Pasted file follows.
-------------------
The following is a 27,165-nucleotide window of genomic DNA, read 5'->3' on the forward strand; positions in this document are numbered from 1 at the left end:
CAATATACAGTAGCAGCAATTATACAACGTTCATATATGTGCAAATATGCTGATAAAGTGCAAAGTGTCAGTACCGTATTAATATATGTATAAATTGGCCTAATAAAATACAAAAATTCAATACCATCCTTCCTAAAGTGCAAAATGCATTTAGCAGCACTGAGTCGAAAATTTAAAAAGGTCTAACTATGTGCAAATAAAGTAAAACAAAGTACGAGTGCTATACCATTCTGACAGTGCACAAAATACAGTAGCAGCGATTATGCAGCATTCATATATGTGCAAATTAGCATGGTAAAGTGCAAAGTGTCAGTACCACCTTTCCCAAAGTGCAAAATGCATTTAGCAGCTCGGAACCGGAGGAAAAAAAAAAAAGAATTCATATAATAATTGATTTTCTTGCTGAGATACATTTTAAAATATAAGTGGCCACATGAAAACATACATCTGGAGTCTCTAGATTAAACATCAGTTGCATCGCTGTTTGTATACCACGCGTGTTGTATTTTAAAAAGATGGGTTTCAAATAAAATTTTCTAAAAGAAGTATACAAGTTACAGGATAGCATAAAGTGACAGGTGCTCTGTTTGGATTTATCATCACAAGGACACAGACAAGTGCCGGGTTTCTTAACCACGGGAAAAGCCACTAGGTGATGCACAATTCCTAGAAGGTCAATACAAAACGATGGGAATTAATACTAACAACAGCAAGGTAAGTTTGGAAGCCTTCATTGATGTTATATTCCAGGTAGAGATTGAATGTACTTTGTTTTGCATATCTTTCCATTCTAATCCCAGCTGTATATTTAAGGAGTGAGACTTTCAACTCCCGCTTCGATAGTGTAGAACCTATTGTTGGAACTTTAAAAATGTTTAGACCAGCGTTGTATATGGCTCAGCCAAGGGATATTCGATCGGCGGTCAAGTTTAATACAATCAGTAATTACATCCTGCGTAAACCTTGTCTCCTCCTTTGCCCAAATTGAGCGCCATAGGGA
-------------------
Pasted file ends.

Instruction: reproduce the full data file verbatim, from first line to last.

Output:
The following is a 27,165-nucleotide window of genomic DNA, read 5'->3' on the forward strand; positions in this document are numbered from 1 at the left end:
CAATATACAGTAGCAGCAATTATACAACGTTCATATATGTGCAAATATGCTGATAAAGTGCAAAGTGTCAGTACCGTATTAATATATGTATAAATTGGCCTAATAAAATACAAAAATTCAATACCATCCTTCCTAAAGTGCAAAATGCATTTAGCAGCACTGAGTCGAAAATTTAAAAAGGTCTAACTATGTGCAAATAAAGTAAAACAAAGTACGAGTGCTATACCATTCTGACAGTGCACAAAATACAGTAGCAGCGATTATGCAGCATTCATATATGTGCAAATTAGCATGGTAAAGTGCAAAGTGTCAGTACCACCTTTCCCAAAGTGCAAAATGCATTTAGCAGCTCGGAACCGGAGGAAAAAAAAAAAAGAATTCATATAATAATTGATTTTCTTGCTGAGATACATTTTAAAATATAAGTGGCCACATGAAAACATACATCTGGAGTCTCTAGATTAAACATCAGTTGCATCGCTGTTTGTATACCACGCGTGTTGTATTTTAAAAAGATGGGTTTCAAATAAAATTTTCTAAAAGAAGTATACAAGTTACAGGATAGCATAAAGTGACAGGTGCTCTGTTTGGATTTATCATCACAAGGACACAGACAAGTGCCGGGTTTCTTAACCACGGGAAAAGCCACTAGGTGATGCACAATTCCTAGAAGGTCAATACAAAACGATGGGAATTAATACTAACAACAGCAAGGTAAGTTTGGAAGCCTTCATTGATGTTATATTCCAGGTAGAGATTGAATGTACTTTGTTTTGCATATCTTTCCATTCTAATCCCAGCTGTATATTTAAGGAGTGAGACTTTCAACTCCCGCTTCGATAGTGTAGAACCTATTGTTGGAACTTTAAAAATGTTTAGACCAGCGTTGTATATGGCTCAGCCAAGGGATATTCGATCGGCGGTCAAGTTTAATACAATCAGTAATTACATCCTGCGTAAACCTTGTCTCCTCCTTTGCCCAAATTGAGCGCCATAGGGA